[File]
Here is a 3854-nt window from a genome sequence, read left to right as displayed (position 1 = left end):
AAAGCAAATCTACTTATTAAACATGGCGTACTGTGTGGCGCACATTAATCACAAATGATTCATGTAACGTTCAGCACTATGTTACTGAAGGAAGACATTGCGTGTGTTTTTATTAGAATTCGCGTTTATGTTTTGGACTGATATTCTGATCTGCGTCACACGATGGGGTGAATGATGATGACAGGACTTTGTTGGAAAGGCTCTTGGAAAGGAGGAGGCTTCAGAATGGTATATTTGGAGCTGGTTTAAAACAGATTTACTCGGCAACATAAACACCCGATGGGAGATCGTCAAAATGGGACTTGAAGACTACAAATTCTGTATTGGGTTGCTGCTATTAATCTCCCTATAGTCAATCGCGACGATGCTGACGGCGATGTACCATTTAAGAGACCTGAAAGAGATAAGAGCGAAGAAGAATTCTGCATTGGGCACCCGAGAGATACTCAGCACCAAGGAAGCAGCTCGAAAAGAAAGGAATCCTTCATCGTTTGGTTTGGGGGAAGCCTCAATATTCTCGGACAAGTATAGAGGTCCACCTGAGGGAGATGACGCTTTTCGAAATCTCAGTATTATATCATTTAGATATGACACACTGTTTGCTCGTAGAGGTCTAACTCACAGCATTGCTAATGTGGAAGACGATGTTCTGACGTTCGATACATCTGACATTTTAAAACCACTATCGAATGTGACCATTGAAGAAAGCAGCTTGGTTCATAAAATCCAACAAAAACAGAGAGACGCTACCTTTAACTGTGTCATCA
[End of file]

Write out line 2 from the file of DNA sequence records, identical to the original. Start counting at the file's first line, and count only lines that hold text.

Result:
AAAGCAAATCTACTTATTAAACATGGCGTACTGTGTGGCGCACATTAATCACAAATGATTCATGTAACGTTCAGCACTATGTTACTGAAGGAAGACATTGCGTGTGTTTTTATTAGAATTCGCGTTTATGTTTTGGACTGATATTCTGATCTGCGTCACACGATGGGGTGAATGATGATGACAGGACTTTGTTGGAAAGGCTCTTGGAAAGGAGGAGGCTTCAGAATGGTATATTTGGAGCTGGTTTAAAACAGATTTACTCGGCAACATAAACACCCGATGGGAGATCGTCAAAATGGGACTTGAAGACTACAAATTCTGTATTGGGTTGCTGCTATTAATCTCCCTATAGTCAATCGCGACGATGCTGACGGCGATGTACCATTTAAGAGACCTGAAAGAGATAAGAGCGAAGAAGAATTCTGCATTGGGCACCCGAGAGATACTCAGCACCAAGGAAGCAGCTCGAAAAGAAAGGAATCCTTCATCGTTTGGTTTGGGGGAAGCCTCAATATTCTCGGACAAGTATAGAGGTCCACCTGAGGGAGATGACGCTTTTCGAAATCTCAGTATTATATCATTTAGATATGACACACTGTTTGCTCGTAGAGGTCTAACTCACAGCATTGCTAATGTGGAAGACGATGTTCTGACGTTCGATACATCTGACATTTTAAAACCACTATCGAATGTGACCATTGAAGAAAGCAGCTTGGTTCATAAAATCCAACAAAAACAGAGAGACGCTACCTTTAACTGTGTCATCA